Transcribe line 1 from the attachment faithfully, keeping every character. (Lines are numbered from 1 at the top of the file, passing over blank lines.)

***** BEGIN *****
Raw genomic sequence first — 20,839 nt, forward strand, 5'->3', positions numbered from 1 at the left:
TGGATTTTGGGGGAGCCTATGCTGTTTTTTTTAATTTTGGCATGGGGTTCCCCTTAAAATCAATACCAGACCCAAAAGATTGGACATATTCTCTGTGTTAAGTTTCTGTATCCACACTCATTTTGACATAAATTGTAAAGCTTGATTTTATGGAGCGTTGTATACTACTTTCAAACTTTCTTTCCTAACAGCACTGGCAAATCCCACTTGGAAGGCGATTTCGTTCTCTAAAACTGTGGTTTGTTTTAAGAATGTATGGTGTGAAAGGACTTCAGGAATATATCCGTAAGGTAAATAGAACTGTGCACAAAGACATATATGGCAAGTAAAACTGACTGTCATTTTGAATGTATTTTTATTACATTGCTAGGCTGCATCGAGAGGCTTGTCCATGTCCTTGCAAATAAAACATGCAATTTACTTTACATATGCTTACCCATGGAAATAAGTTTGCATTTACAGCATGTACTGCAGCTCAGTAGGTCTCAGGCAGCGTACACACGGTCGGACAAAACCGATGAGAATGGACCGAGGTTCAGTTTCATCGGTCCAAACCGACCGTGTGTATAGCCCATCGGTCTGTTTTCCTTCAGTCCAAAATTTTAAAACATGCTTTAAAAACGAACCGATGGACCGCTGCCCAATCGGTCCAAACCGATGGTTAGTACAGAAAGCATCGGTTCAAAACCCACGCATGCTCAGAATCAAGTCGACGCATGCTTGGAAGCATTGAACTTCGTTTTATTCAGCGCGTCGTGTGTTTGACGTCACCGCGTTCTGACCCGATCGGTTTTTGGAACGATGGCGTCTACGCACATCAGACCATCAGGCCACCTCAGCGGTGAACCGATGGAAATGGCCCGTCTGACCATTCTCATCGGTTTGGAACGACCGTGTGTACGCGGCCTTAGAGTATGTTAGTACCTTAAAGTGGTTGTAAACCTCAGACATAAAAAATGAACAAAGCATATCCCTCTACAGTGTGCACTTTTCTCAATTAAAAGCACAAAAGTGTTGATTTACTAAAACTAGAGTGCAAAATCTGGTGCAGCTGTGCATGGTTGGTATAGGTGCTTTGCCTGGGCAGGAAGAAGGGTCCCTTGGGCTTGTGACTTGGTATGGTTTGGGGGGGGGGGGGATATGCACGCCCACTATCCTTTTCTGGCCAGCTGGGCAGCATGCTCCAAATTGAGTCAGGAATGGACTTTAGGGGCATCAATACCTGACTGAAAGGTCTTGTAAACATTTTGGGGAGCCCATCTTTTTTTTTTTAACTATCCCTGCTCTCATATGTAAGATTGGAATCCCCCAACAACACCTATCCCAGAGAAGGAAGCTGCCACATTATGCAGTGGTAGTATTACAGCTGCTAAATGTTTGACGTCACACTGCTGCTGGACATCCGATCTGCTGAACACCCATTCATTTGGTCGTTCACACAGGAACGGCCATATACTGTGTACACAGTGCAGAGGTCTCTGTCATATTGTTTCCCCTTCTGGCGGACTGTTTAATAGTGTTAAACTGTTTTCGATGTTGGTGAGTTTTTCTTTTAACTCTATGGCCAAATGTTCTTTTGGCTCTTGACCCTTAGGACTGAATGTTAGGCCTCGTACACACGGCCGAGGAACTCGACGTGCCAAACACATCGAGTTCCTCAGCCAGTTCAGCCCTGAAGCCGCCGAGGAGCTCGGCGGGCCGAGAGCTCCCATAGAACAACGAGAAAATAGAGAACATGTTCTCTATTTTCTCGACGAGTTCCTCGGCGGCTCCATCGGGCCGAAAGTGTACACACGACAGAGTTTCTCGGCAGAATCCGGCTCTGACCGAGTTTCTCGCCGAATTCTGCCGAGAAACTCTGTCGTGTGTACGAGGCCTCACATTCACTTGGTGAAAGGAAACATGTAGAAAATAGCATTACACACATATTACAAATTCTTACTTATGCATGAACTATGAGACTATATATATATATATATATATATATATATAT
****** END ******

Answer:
Raw genomic sequence first — 20,839 nt, forward strand, 5'->3', positions numbered from 1 at the left: